So you think your significant other is a sex addict? This list of frequently asked questions (FAQ) and their answers may help shed light on the topic for you.

What is sex addiction?

Sex addiction is an obsessive relationship to sexual thoughts, fantasies or activities that an individual continues to engage in despite adverse consequences. These thoughts, fantasies or activities occupy a disproportionate amount of “psychic space,” resulting in an imbalance in the person’s overall functioning in important areas of life, such as work and marriage. Distress, shame and guilt about the behaviors erode the addict’s already weak self-esteem.

Sexual addiction can be conceptualized as an intimacy disorder manifested as a compulsive cycle of preoccupation, ritualization, sexual behavior, and despair. Central to the disorder is the inability of the individual to adequately bond and attach in intimate relationships. The syndrome is rooted in early attachment failure with primary caregivers. It is a maladaptive way to compensate for this early attachment failure. Addiction is a symbolic enactment of deeply entrenched unconscious dysfunctional relationships with self and others.

While the definition of sex addiction is the same as that of other addictions, sexual compulsion is set apart from other addictions in that sex involves our innermost unconscious wishes, needs, fantasies, fears and conflicts.

Like other addictions, it is relapse prone.

While there currently is no diagnosis of sex addiction in the DSM-IV, clinicians in the sex addiction field have developed general criteria for diagnosing sex addiction. If an individual meets three or more of these criteria, he or she could be considered a sex addict:

  1. Recurrent failure to resist sexual impulses in order to engage in compulsive sexual behaviors.
  2. Frequently engaging in those behaviors to a greater extent, or over a longer period of time than intended.
  3. Persistent desire or unsuccessful efforts to stop or control those behaviors.
  4. Preoccupation with sexual behavior or preparatory activities. (rituals)
  5. Frequent engaging in the behavior when expected to fulfill occupational, academic, domestic or social obligations.
  6. Continuation of the behavior despite recurrent social, financial, psychological, or marital problems caused by the behavior.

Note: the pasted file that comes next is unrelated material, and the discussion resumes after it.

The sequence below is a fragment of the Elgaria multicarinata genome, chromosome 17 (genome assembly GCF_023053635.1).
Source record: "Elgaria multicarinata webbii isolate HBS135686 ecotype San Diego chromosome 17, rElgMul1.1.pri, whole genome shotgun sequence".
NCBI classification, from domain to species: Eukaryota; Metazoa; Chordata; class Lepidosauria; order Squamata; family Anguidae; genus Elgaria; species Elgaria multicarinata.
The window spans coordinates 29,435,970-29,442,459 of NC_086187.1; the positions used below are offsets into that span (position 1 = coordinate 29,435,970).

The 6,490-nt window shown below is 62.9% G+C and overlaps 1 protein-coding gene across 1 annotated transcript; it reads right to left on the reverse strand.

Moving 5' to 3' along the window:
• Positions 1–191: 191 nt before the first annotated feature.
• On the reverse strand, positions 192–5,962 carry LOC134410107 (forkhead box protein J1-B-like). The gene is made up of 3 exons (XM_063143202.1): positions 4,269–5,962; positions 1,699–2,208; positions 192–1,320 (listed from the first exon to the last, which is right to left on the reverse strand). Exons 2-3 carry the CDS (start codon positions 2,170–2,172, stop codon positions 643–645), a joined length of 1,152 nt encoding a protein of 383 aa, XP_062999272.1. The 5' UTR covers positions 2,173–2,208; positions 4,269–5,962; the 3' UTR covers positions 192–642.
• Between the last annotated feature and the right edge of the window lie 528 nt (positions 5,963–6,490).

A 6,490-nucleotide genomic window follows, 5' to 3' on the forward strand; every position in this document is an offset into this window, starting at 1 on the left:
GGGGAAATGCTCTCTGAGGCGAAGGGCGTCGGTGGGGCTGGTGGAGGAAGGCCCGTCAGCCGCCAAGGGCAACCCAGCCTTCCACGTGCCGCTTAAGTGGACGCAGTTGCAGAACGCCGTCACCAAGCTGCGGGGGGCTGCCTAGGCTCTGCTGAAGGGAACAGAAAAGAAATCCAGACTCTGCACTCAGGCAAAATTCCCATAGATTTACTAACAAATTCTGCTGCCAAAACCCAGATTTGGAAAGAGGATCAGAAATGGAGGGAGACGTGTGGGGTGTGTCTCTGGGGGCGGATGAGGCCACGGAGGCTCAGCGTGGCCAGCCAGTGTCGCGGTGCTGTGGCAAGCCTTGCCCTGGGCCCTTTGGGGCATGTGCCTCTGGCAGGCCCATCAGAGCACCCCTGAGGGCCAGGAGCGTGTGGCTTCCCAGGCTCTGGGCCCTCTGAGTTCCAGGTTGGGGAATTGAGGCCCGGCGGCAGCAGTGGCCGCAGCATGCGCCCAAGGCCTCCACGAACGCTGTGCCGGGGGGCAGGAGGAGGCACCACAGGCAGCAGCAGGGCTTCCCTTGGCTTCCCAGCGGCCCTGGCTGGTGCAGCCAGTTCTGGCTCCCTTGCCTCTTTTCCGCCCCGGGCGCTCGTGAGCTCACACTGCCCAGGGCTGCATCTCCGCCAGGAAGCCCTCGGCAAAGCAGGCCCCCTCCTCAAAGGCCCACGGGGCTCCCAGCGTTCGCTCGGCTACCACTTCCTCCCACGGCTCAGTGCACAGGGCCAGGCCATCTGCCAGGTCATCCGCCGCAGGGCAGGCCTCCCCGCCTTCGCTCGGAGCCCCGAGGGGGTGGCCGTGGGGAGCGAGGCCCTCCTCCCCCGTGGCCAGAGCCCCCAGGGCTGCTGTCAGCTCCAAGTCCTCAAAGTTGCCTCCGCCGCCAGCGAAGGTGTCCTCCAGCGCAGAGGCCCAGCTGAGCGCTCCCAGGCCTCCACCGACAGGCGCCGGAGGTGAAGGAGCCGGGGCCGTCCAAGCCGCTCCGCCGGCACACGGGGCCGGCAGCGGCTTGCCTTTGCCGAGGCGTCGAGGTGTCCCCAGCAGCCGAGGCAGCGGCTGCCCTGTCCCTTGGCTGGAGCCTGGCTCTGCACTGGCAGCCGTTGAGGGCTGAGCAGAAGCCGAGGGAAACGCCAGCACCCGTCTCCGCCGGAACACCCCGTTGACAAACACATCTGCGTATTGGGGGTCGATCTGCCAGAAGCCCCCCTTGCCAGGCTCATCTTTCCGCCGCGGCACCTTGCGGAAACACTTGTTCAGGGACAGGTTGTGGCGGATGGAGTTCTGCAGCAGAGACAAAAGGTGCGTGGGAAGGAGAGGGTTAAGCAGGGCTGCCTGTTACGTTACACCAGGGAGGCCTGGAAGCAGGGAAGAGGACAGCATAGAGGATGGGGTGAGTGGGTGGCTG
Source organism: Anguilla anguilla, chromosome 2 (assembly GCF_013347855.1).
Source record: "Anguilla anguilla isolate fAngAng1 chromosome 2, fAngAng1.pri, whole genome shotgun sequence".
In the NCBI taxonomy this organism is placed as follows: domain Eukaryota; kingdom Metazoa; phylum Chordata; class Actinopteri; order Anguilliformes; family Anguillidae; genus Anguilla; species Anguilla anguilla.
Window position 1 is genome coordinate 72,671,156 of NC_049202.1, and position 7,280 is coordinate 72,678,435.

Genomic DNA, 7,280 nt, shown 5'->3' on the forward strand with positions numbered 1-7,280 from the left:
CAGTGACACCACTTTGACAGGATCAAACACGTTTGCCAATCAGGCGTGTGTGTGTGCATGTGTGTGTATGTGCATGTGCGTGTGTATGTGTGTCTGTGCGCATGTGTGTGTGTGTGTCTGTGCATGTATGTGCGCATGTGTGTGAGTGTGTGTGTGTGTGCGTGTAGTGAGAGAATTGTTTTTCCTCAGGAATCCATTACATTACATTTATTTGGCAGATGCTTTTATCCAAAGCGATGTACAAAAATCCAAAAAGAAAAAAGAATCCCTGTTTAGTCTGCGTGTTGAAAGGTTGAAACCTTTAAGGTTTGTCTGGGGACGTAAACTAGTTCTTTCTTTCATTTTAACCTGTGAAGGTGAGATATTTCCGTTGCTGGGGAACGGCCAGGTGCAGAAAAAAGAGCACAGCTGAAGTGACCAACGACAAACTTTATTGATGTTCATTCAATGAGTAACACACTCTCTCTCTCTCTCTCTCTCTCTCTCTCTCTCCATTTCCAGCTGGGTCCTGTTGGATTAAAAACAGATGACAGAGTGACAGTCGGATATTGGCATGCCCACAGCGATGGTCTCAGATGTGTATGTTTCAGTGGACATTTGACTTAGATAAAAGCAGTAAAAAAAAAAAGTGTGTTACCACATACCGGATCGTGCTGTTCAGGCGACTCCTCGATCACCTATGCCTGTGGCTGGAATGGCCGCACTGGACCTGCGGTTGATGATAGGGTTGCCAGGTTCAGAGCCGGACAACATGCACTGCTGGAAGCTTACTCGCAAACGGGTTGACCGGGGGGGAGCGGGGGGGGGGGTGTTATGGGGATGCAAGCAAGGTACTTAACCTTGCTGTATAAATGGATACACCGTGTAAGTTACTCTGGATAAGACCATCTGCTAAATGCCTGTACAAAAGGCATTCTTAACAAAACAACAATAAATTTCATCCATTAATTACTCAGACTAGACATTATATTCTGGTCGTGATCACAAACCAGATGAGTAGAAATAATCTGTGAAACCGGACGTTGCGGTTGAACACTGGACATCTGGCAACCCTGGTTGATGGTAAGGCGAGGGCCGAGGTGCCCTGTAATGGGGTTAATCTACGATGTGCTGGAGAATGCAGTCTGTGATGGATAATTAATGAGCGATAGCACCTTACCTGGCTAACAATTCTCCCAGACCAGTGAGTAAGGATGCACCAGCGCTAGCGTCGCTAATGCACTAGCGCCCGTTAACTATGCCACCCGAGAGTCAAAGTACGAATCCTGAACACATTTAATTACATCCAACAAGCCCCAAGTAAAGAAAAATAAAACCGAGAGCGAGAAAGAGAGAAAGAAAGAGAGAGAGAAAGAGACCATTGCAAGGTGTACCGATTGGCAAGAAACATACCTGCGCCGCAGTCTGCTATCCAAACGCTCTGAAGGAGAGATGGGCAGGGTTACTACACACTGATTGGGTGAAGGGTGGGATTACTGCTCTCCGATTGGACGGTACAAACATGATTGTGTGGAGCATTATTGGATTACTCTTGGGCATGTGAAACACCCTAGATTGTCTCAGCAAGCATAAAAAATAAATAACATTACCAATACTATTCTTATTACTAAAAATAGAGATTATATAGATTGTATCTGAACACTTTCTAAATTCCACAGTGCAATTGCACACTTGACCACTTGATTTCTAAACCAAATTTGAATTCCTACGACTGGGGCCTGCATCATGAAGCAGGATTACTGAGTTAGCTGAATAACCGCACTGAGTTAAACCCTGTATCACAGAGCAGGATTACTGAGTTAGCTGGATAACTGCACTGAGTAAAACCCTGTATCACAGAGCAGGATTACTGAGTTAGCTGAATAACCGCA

7. Giving up or limiting social, occupational or recreational activities due to the behavior.
  8. Distress, anxiety, restlessness or irritability if unable to engage in the behavior.

How do I know if my partner is a sex addict?

Sometimes, it’s difficult to know whether someone close to you has an addiction. The addict might hide the addictive behavior or you might not know the warning signs or symptoms. Here are some things to look for:

  • Staying up late to watch television or surf the Web
  • Looking at pornographic material such as magazines, books, videos and clothing catalogs
  • Frequently isolating from spouses or partners, and not informing them of their whereabouts
  • Are controlling during sexual activity or have frequent mood swings before or after sex
  • Are demanding about sex, especially regarding time and place
  • Gets angry if someone shows concern about a problem with pornography
  • Offers no appropriate communication during sex
  • Lacks intimacy before, during and after sex, and offers little or no genuine intimacy in the relationship
  • Does not want to socialize with others, especially peers who might intimidate them
  • Fails to account for increasing number of calls to 800- or 900- toll-free numbers
  • Frequently rents pornographic videotapes
  • Seems to be preoccupied in public with everything around them
  • Has tried to switch to other forms of pornography to show a lack of dependency on one kind; concocts rules to cut down but doesn’t adhere to them